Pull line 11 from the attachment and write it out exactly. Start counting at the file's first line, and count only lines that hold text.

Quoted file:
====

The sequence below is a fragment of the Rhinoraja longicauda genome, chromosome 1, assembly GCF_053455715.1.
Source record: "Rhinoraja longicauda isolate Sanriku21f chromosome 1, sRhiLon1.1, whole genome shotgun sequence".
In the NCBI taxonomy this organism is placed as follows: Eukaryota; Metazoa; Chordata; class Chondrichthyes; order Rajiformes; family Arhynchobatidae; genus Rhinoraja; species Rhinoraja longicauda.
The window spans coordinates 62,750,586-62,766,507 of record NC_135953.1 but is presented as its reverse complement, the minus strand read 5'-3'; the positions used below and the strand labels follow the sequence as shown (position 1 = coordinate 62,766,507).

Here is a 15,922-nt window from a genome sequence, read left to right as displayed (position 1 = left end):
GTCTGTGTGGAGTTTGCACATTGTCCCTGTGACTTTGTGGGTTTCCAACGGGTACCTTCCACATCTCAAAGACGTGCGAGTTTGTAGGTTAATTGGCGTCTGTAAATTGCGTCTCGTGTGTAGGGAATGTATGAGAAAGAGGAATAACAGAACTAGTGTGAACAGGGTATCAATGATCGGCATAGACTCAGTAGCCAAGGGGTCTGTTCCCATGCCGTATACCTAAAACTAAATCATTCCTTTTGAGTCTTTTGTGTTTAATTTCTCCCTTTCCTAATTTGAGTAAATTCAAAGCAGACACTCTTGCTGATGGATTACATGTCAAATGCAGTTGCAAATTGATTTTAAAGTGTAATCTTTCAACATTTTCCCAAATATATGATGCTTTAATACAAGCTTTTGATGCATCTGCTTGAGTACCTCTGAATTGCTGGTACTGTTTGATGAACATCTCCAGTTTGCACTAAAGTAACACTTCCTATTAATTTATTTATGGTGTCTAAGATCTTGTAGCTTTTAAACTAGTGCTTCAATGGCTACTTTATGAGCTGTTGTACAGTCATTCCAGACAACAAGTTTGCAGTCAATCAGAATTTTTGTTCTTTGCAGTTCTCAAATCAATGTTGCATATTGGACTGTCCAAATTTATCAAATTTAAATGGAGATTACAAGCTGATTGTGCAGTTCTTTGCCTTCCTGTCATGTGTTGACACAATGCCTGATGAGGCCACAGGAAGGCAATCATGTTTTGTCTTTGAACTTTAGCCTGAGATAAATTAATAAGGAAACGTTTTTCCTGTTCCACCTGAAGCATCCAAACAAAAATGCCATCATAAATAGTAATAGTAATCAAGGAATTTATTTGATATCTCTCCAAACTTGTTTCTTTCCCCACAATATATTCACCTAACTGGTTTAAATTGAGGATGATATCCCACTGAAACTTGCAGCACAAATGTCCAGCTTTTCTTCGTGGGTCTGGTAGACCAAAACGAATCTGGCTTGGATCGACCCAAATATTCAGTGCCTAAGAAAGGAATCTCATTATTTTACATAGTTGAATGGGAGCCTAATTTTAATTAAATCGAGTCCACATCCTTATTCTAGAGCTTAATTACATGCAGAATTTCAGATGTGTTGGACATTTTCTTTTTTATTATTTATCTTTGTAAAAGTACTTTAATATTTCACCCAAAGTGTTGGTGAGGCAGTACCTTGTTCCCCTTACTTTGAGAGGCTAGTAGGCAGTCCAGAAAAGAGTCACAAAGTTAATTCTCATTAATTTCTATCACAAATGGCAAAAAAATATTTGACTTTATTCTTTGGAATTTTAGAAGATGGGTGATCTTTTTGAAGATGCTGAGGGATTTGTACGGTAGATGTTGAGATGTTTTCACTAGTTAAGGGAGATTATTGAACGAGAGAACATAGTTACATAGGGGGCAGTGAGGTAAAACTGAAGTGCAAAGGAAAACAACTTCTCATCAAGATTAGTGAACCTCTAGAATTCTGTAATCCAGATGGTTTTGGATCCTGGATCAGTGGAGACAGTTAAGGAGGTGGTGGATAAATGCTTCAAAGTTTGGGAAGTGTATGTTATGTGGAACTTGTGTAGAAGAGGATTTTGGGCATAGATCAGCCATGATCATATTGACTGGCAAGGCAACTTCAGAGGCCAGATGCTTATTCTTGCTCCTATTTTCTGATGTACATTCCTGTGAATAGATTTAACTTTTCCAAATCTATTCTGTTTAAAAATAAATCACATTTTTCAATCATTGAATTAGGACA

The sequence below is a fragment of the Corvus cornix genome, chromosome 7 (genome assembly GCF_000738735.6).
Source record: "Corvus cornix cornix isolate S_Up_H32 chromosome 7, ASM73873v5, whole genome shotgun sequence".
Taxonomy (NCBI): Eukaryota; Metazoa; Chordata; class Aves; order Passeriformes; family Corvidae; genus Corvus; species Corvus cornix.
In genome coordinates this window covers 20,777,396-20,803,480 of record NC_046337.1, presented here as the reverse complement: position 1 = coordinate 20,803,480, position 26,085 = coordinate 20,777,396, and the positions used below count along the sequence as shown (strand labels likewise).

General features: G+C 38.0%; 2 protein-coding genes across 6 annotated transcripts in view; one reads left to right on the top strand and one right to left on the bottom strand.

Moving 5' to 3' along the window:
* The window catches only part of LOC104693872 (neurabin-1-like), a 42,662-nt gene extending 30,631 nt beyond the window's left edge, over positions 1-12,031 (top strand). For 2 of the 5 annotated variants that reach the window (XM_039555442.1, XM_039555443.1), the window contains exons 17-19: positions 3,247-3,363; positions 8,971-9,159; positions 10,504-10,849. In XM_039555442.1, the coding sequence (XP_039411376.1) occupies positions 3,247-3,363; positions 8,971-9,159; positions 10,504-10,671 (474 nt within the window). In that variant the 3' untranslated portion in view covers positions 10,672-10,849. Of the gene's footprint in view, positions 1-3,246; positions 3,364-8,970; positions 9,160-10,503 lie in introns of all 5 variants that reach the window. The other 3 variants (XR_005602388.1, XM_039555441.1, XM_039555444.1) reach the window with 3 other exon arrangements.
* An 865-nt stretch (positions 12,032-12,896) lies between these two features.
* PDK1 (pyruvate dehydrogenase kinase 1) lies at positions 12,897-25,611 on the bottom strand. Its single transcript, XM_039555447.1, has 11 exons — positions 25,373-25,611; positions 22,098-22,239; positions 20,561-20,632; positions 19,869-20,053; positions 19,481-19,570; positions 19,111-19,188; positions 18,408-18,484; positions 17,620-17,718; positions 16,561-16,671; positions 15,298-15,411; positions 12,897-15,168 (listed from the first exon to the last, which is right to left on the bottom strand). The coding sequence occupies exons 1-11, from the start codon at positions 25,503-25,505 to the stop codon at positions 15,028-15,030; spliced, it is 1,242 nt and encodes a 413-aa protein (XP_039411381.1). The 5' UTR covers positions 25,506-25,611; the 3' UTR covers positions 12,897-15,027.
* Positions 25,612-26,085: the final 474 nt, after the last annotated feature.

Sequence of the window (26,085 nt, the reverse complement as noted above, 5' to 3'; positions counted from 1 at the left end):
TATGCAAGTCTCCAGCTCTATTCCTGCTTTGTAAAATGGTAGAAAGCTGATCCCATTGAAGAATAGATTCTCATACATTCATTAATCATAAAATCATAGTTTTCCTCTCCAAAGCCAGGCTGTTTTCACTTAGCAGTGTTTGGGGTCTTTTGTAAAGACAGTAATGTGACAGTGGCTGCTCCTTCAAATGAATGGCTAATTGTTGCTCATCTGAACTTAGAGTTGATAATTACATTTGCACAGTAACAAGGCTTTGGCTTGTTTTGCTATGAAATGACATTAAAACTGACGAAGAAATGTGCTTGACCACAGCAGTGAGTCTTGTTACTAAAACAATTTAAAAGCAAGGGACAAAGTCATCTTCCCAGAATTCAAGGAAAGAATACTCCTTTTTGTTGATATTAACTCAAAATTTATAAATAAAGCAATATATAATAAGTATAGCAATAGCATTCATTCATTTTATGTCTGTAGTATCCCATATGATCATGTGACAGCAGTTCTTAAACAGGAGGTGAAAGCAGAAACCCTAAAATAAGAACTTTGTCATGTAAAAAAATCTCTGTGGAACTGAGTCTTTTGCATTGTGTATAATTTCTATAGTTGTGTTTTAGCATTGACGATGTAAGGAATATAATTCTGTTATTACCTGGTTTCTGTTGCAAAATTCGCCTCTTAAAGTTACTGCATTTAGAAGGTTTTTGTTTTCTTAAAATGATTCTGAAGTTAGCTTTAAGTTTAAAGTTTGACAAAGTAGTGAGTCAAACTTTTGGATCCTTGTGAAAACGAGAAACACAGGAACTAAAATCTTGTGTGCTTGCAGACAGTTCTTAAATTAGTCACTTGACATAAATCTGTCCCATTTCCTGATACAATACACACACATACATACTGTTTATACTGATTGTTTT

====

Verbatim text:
General features: G+C 38.0%; 2 protein-coding genes across 6 annotated transcripts in view; one reads left to right on the top strand and one right to left on the bottom strand.